Gastroenterology and hepatology > Irritable bowel syndrome

  • Irritable bowel syndrome is a very common condition caused by abnormal contractions of the muscles in the large intestine and increased sensitivity of the bowel to the presence of gas and movement. It appears to be made worse by stress.
  • Symptoms include recurring, cramp-like or colicky abdominal pain and irregular bowel movements, from diarrhoea to constipation.
  • The symptoms are not usually severe, and may disappear without treatment for periods ranging from days to years.
  • Irritable bowel syndrome can usually be diagnosed without specialized investigations, but if there is any doubt, the colon can be examined using barium enema or colonoscopy.
  • Modifying your diet can relieve symptoms. There are no specific foods that make irritable bowel syndrome worse in everyone, though diets containing very large quantities of roughage (fibre) may increase susceptibility to abdominal bloating and wind. Ususally, patients adjust their diet according to their own experiences or with help from dieticians.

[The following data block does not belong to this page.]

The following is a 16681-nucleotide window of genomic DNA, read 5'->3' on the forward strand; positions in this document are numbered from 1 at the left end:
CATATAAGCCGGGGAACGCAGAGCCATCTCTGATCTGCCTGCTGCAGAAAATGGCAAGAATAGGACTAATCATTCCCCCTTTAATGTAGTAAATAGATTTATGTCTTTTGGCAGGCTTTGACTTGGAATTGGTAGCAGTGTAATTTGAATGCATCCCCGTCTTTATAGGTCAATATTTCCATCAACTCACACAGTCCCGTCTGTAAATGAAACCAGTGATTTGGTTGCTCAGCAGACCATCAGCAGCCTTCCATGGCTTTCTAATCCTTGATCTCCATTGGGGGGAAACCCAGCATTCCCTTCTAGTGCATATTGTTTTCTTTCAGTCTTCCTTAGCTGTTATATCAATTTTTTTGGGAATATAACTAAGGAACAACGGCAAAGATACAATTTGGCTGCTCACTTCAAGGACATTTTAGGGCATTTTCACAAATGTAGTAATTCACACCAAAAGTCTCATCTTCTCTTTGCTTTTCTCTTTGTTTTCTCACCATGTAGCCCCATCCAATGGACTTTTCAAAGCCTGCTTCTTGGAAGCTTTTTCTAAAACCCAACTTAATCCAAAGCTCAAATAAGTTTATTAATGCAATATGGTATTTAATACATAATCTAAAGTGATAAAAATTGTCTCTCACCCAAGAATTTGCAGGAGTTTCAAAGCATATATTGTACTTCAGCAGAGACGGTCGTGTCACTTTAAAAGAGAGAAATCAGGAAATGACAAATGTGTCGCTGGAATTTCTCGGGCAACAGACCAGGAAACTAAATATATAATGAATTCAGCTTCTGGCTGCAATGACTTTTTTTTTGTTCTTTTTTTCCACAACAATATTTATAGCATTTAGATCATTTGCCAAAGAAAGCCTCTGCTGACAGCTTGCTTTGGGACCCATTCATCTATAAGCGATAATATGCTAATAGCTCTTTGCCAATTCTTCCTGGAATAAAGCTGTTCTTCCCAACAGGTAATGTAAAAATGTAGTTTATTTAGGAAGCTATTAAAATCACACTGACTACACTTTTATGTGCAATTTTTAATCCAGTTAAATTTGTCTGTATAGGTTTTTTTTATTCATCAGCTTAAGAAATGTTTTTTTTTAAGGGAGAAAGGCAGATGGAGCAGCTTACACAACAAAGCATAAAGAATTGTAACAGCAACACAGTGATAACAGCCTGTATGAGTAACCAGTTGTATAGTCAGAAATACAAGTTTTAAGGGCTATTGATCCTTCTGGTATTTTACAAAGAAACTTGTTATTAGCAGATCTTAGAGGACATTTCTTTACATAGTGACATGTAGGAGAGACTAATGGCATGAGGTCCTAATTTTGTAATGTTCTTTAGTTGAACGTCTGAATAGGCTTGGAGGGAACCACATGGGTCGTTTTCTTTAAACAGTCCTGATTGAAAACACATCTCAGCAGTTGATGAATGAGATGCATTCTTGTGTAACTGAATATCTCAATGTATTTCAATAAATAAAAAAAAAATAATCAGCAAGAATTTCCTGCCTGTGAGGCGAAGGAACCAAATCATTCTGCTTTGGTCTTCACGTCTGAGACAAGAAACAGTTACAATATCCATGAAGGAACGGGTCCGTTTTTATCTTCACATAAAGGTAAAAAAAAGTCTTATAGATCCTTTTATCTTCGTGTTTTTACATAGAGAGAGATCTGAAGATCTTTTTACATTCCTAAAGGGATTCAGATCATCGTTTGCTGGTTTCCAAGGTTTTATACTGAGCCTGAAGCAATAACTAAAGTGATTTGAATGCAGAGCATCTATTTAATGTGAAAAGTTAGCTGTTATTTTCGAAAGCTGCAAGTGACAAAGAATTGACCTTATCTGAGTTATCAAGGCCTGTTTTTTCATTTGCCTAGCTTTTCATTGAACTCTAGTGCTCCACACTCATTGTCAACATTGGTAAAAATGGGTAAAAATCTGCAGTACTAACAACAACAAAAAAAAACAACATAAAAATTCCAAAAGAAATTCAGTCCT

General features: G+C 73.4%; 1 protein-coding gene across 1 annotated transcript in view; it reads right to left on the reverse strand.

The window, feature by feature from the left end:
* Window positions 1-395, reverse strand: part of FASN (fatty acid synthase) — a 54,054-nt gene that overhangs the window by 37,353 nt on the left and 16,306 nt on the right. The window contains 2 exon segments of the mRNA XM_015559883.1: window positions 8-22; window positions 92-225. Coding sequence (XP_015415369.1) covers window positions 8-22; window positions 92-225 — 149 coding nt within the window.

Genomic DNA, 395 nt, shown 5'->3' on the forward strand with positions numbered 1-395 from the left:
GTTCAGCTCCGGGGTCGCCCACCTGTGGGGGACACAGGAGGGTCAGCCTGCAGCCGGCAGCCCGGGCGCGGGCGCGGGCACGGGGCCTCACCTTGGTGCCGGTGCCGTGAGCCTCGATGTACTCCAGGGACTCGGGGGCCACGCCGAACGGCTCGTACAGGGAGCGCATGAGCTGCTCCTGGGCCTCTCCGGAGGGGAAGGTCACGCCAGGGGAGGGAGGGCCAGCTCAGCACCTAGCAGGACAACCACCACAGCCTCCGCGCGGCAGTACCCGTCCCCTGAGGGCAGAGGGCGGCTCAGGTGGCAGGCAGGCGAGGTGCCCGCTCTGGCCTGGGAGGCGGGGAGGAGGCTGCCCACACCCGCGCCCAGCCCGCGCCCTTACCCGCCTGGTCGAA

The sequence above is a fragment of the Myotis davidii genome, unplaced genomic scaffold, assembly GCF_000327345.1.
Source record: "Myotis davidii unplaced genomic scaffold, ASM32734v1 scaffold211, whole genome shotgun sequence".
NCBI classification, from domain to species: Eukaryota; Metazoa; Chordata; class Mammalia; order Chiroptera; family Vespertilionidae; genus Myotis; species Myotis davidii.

• If symptoms persist, your doctor may prescribe bulking agents, or else tablets that alter the movement of the bowel, prevent muscle spasm or reduce the bowel’s sensitivity to the presence of gas and to muscle movements.


Other recommended information for patients - irritable bowel syndrome